Cloudflare's Keyless SSL allows security-conscious clients to benefit from Cloudflare without exposing their TLS private keys.
Prior to configuring Keyless SSL, we suggest you read our technical 'deep dive' on how the technology works, and where your infrastructure sits within the scope of the TLS handshake.
The source code for our key server (what you’ll run) and keyless client (what our servers will contact your key server with) can be found on GitHub.
The key server is a daemon that you run on your own infrastructure. The key server receives inbound requests from Cloudflare’s keyless client on TCP port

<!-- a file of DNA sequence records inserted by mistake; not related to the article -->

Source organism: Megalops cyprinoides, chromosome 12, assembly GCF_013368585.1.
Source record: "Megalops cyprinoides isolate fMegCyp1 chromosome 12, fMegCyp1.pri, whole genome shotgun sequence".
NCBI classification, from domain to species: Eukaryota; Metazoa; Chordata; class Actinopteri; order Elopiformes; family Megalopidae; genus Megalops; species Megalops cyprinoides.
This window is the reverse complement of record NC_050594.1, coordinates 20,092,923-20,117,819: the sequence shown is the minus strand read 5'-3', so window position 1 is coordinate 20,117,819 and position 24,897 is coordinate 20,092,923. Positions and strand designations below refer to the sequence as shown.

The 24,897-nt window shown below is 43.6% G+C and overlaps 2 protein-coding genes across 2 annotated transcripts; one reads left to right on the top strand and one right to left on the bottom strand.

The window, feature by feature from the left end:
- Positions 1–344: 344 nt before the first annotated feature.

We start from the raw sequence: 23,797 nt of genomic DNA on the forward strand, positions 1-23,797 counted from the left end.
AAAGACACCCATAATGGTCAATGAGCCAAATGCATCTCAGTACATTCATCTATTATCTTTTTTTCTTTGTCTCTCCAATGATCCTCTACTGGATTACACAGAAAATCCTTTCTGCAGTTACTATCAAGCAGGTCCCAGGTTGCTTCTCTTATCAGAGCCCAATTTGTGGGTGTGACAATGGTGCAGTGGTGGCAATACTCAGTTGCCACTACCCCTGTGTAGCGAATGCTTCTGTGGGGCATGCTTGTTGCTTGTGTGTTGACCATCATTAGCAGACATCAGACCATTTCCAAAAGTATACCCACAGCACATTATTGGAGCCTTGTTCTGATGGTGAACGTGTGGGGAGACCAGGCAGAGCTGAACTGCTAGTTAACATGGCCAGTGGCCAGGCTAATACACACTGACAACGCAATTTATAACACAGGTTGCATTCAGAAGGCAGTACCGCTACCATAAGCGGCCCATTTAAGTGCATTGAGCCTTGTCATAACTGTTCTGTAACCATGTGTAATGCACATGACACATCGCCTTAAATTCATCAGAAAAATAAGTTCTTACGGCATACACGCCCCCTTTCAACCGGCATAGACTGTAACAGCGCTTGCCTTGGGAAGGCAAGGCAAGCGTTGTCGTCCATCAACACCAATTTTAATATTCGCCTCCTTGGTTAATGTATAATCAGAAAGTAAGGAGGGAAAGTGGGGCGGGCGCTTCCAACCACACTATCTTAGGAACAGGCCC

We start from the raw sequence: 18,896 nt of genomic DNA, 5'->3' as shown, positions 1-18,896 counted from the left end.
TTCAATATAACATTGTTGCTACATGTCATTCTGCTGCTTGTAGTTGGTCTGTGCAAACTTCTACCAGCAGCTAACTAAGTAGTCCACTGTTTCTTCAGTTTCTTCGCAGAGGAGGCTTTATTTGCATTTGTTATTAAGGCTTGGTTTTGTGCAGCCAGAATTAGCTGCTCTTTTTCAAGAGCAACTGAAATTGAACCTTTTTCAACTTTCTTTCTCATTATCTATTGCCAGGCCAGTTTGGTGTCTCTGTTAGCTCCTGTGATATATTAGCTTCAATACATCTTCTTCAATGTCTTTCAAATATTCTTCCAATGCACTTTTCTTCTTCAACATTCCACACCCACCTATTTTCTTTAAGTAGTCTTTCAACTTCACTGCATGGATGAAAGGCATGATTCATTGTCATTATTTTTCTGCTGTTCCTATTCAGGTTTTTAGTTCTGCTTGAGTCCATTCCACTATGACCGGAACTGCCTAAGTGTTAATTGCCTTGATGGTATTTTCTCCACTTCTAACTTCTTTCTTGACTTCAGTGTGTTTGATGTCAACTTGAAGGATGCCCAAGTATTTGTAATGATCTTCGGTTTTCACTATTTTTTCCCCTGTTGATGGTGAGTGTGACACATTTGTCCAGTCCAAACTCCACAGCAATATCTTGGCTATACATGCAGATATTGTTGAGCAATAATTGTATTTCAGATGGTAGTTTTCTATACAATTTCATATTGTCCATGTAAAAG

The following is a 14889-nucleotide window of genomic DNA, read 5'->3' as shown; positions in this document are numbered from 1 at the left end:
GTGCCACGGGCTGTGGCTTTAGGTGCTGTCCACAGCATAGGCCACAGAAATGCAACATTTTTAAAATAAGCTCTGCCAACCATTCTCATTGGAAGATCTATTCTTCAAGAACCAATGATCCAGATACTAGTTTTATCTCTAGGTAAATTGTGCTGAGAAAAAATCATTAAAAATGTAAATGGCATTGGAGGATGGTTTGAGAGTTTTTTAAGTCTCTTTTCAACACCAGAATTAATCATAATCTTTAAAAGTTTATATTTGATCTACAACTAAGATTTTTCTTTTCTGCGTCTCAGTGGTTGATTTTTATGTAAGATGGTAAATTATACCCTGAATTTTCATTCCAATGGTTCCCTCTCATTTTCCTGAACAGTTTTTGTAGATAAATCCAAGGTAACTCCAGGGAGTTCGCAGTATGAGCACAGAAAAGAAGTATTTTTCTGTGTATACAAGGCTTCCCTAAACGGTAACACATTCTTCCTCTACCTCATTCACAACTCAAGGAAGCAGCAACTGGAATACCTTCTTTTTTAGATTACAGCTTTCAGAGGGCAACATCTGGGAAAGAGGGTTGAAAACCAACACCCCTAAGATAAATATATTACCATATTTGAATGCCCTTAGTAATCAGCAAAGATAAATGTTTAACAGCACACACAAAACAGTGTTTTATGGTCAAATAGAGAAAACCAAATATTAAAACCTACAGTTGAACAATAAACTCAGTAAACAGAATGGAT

2407 (by default) so you must make sure that your firewall and other access control lists permit these requests from Cloudflare's IP ranges.
Your key servers are contacted by Cloudflare during the TLS handshake process, and must be online to terminate new TLS connections. (Existing sessions can be resumed using unexpired TLS session tickets without needing to contact the key server.)
The keyless client is a process that runs on Cloudflare’s infrastructure. The keyless client makes outbound requests to your key server on TCP port
2407 for assistance in establishing new TLS sessions.